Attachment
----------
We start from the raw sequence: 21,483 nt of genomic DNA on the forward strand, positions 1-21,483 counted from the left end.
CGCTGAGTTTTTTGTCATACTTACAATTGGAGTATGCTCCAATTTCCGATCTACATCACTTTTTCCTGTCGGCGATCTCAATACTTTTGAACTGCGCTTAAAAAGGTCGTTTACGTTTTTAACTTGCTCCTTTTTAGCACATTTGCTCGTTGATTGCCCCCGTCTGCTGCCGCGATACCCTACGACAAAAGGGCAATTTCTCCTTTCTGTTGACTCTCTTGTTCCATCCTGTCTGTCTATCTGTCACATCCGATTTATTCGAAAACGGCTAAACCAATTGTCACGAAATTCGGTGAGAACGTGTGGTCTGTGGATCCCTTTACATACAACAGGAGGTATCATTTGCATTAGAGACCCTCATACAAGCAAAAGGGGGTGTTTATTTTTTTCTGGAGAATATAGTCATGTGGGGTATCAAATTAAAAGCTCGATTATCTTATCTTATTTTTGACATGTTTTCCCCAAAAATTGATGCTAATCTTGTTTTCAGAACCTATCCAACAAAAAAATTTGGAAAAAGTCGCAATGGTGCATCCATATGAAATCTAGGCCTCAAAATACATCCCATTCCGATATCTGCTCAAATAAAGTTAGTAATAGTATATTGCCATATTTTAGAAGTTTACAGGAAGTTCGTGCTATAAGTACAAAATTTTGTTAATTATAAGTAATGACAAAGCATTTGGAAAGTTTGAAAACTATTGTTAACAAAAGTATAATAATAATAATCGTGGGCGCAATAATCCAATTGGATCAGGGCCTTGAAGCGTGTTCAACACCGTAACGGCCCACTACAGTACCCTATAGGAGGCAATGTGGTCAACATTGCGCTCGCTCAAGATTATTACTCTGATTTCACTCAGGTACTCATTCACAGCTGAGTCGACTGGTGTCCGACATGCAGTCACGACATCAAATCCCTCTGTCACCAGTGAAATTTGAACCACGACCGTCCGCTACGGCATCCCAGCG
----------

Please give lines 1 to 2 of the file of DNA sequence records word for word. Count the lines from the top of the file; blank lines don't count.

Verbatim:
We start from the raw sequence: 21,483 nt of genomic DNA on the forward strand, positions 1-21,483 counted from the left end.
CGCTGAGTTTTTTGTCATACTTACAATTGGAGTATGCTCCAATTTCCGATCTACATCACTTTTTCCTGTCGGCGATCTCAATACTTTTGAACTGCGCTTAAAAAGGTCGTTTACGTTTTTAACTTGCTCCTTTTTAGCACATTTGCTCGTTGATTGCCCCCGTCTGCTGCCGCGATACCCTACGACAAAAGGGCAATTTCTCCTTTCTGTTGACTCTCTTGTTCCATCCTGTCTGTCTATCTGTCACATCCGATTTATTCGAAAACGGCTAAACCAATTGTCACGAAATTCGGTGAGAACGTGTGGTCTGTGGATCCCTTTACATACAACAGGAGGTATCATTTGCATTAGAGACCCTCATACAAGCAAAAGGGGGTGTTTATTTTTTTCTGGAGAATATAGTCATGTGGGGTATCAAATTAAAAGCTCGATTATCTTATCTTATTTTTGACATGTTTTCCCCAAAAATTGATGCTAATCTTGTTTTCAGAACCTATCCAACAAAAAAATTTGGAAAAAGTCGCAATGGTGCATCCATATGAAATCTAGGCCTCAAAATACATCCCATTCCGATATCTGCTCAAATAAAGTTAGTAATAGTATATTGCCATATTTTAGAAGTTTACAGGAAGTTCGTGCTATAAGTACAAAATTTTGTTAATTATAAGTAATGACAAAGCATTTGGAAAGTTTGAAAACTATTGTTAACAAAAGTATAATAATAATAATCGTGGGCGCAATAATCCAATTGGATCAGGGCCTTGAAGCGTGTTCAACACCGTAACGGCCCACTACAGTACCCTATAGGAGGCAATGTGGTCAACATTGCGCTCGCTCAAGATTATTACTCTGATTTCACTCAGGTACTCATTCACAGCTGAGTCGACTGGTGTCCGACATGCAGTCACGACATCAAATCCCTCTGTCACCAGTGAAATTTGAACCACGACCGTCCGCTACGGCATCCCAGCG